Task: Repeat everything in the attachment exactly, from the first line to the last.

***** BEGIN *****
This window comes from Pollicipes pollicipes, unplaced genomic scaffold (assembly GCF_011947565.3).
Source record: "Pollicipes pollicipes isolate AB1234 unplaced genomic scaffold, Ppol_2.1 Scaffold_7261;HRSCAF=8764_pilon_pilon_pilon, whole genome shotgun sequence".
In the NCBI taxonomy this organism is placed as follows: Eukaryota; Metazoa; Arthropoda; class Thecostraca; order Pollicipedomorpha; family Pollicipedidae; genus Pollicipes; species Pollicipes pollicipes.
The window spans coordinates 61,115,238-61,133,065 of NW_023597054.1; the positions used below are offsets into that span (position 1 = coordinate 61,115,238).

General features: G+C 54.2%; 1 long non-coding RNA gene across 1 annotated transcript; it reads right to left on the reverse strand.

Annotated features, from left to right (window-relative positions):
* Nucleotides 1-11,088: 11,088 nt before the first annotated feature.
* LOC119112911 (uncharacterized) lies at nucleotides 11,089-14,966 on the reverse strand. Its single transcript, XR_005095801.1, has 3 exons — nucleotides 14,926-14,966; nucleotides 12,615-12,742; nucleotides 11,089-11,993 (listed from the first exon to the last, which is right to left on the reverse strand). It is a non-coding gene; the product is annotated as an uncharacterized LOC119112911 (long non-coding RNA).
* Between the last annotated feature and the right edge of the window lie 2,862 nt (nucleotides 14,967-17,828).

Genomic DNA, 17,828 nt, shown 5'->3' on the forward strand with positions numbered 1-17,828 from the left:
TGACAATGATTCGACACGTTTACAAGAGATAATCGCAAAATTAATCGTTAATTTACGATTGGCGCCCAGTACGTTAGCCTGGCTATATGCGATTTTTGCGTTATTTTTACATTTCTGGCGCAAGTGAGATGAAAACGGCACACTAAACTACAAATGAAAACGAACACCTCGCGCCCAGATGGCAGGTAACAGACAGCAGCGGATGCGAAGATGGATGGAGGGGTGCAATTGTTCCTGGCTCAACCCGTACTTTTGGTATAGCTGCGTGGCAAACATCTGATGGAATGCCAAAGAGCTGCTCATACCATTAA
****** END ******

This window comes from Pollicipes pollicipes, unplaced genomic scaffold (assembly GCF_011947565.3).
Source record: "Pollicipes pollicipes isolate AB1234 unplaced genomic scaffold, Ppol_2.1 Scaffold_7261;HRSCAF=8764_pilon_pilon_pilon, whole genome shotgun sequence".
In the NCBI taxonomy this organism is placed as follows: Eukaryota; Metazoa; Arthropoda; class Thecostraca; order Pollicipedomorpha; family Pollicipedidae; genus Pollicipes; species Pollicipes pollicipes.
The window spans coordinates 61,115,238-61,133,065 of NW_023597054.1; the positions used below are offsets into that span (position 1 = coordinate 61,115,238).

General features: G+C 54.2%; 1 long non-coding RNA gene across 1 annotated transcript; it reads right to left on the reverse strand.

Annotated features, from left to right (window-relative positions):
* Nucleotides 1-11,088: 11,088 nt before the first annotated feature.
* LOC119112911 (uncharacterized) lies at nucleotides 11,089-14,966 on the reverse strand. Its single transcript, XR_005095801.1, has 3 exons — nucleotides 14,926-14,966; nucleotides 12,615-12,742; nucleotides 11,089-11,993 (listed from the first exon to the last, which is right to left on the reverse strand). It is a non-coding gene; the product is annotated as an uncharacterized LOC119112911 (long non-coding RNA).
* Between the last annotated feature and the right edge of the window lie 2,862 nt (nucleotides 14,967-17,828).

Genomic DNA, 17,828 nt, shown 5'->3' on the forward strand with positions numbered 1-17,828 from the left:
TGACAATGATTCGACACGTTTACAAGAGATAATCGCAAAATTAATCGTTAATTTACGATTGGCGCCCAGTACGTTAGCCTGGCTATATGCGATTTTTGCGTTATTTTTACATTTCTGGCGCAAGTGAGATGAAAACGGCACACTAAACTACAAATGAAAACGAACACCTCGCGCCCAGATGGCAGGTAACAGACAGCAGCGGATGCGAAGATGGATGGAGGGGTGCAATTGTTCCTGGCTCAACCCGTACTTTTGGTATAGCTGCGTGGCAAACATCTGATGGAATGCCAAAGAGCTGCTCATACCATTAA